In the second of our short series of articles on JA on F1 exploring the skill and technique of driving a modern Formula One car, Sahara Force India Chief Engineer Tom McCullough explains what marks our a great driver from a good one and explains what F1 teams are looking for when they hire a driver.
Tom uses the key F1 term ‘repeatability’ and it’s a concept that all F1 fans should take note of when evaluating the skills and performances of their favourite (and least favourite) drivers.
Formula One is almost unique as a sport in that its star athletes don’t have full time coaches whose sole focus is to improve their performance. The closest figures in F1 to the typical role of a football manager or a tennis coach are the engineers, the figures who walk a fine line between the technical aspects of the car and the drivers themselves.
Because engineers spend much of their time analysing their drivers’ performance, they have the best understanding of anyone in F1 about the skillset required to drive a car quickly – and what separates the also-rans from the very best, qualifying consistency being high on his list of priorities.
As Tom McCullough explains, from an engineer’s perspective there are several crucial traits that stand out – even when talent spotting for young drivers. “[We look for drivers who] listen to what you say and then act upon it and come back with the right questions,” McCullough says.
“The amount of (mental) processing power a driver has to be able to not only do the basics but also all the additional stuff – they tend to be the ones that really stand out. A lot of people can drive a racecar fairly quickly, but there’s not a lot of people who can do it consistently through tricky conditions weekend in, weekend out to get the most out of the car.”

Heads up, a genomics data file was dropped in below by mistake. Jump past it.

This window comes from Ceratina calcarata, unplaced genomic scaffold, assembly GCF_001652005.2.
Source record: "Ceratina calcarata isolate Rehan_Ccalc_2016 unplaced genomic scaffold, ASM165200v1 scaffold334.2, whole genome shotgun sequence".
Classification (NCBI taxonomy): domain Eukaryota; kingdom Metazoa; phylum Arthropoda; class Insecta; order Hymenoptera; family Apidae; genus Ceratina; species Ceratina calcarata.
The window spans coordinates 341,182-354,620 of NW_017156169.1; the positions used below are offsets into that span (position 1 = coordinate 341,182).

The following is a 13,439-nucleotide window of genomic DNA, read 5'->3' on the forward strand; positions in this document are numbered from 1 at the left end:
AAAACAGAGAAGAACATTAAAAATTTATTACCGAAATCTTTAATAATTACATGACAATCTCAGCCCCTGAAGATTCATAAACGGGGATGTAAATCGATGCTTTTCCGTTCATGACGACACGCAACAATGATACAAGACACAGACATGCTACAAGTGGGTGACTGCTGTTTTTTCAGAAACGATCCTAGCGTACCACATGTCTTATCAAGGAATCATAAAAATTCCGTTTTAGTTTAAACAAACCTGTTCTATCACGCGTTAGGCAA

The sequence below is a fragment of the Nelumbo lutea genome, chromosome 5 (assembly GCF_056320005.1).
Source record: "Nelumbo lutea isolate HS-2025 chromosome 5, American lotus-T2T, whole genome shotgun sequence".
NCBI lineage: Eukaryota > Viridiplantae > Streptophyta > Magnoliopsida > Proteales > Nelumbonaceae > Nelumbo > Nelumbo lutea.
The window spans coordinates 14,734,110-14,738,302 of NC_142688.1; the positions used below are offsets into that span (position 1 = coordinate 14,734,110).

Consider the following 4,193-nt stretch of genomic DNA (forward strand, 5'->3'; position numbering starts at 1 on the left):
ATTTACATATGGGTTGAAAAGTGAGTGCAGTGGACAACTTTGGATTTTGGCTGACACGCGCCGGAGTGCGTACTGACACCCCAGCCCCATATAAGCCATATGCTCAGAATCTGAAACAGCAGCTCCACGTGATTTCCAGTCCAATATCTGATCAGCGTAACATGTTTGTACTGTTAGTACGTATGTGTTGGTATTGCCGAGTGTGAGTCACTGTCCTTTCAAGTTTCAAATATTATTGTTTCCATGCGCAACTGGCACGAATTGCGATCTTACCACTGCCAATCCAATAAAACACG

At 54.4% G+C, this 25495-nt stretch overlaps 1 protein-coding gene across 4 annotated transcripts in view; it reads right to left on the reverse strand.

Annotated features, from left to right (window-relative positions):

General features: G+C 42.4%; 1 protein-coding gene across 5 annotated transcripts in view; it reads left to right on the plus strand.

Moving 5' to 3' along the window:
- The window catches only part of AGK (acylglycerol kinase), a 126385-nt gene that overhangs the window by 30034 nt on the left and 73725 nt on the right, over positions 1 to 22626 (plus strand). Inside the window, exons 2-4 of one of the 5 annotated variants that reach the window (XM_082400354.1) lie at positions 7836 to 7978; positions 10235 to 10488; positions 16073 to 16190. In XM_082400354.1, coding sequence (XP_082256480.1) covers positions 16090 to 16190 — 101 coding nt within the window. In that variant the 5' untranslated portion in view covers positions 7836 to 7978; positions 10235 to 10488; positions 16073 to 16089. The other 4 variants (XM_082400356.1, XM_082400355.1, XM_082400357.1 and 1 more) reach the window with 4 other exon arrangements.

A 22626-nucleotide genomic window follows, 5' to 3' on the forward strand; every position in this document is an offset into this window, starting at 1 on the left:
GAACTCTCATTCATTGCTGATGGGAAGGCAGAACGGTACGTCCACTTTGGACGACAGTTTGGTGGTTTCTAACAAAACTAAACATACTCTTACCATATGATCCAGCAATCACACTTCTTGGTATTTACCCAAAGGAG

But what is it that actually comprises driving a F1 race car quickly? After all, Formula One drivers all have the same controls at their disposal; throttle, brakes, steering. So what are the best racers doing differently?
McCullough suggests that, “the inputs are the same but the way they do it, the rates of their inputs, the manipulation and weight transfer of the car… fundamentally it’s their ability to manipulate a car to get round a corner as quickly as possible.”
Expanding on this point of ‘manipulation’, McCullough explains further, “when a car’s going in a straight line to when you’re exiting the corner it’s up to the driver to decide how much he brakes, how much he steers, the rates coming on and off all of those inputs, how much he starts to apply the power, the rate he applies it at to manipulate [and] rotate the car.”
“The harder you hit the brake pedal depending on your brake balance the harder you can rotate the car. The speed at which you manipulate the steering wheel affects the weight transfer rate. It’s all about the rate of input. As well as taking a steady state input that an ordinary driver would do, he’s playing with the weight transfer to load and unload individual tyres to help him rotate the car, ” McCullough adds.
Managing the ‘inputs’ as McCullough calls them is a supreme balancing act, juggling multiple sensory elements and processing decisions within fractions of a second to maximise speed through every corner. When these skills are allied to the complexity of managing the multitude of available functions on the cars, it’s no wonder that drivers and teams alike are keen to downplay any suggestion that modern Formula One cars are ‘easy to drive’ – irrespective of whether some of the physical challenge has been reduced.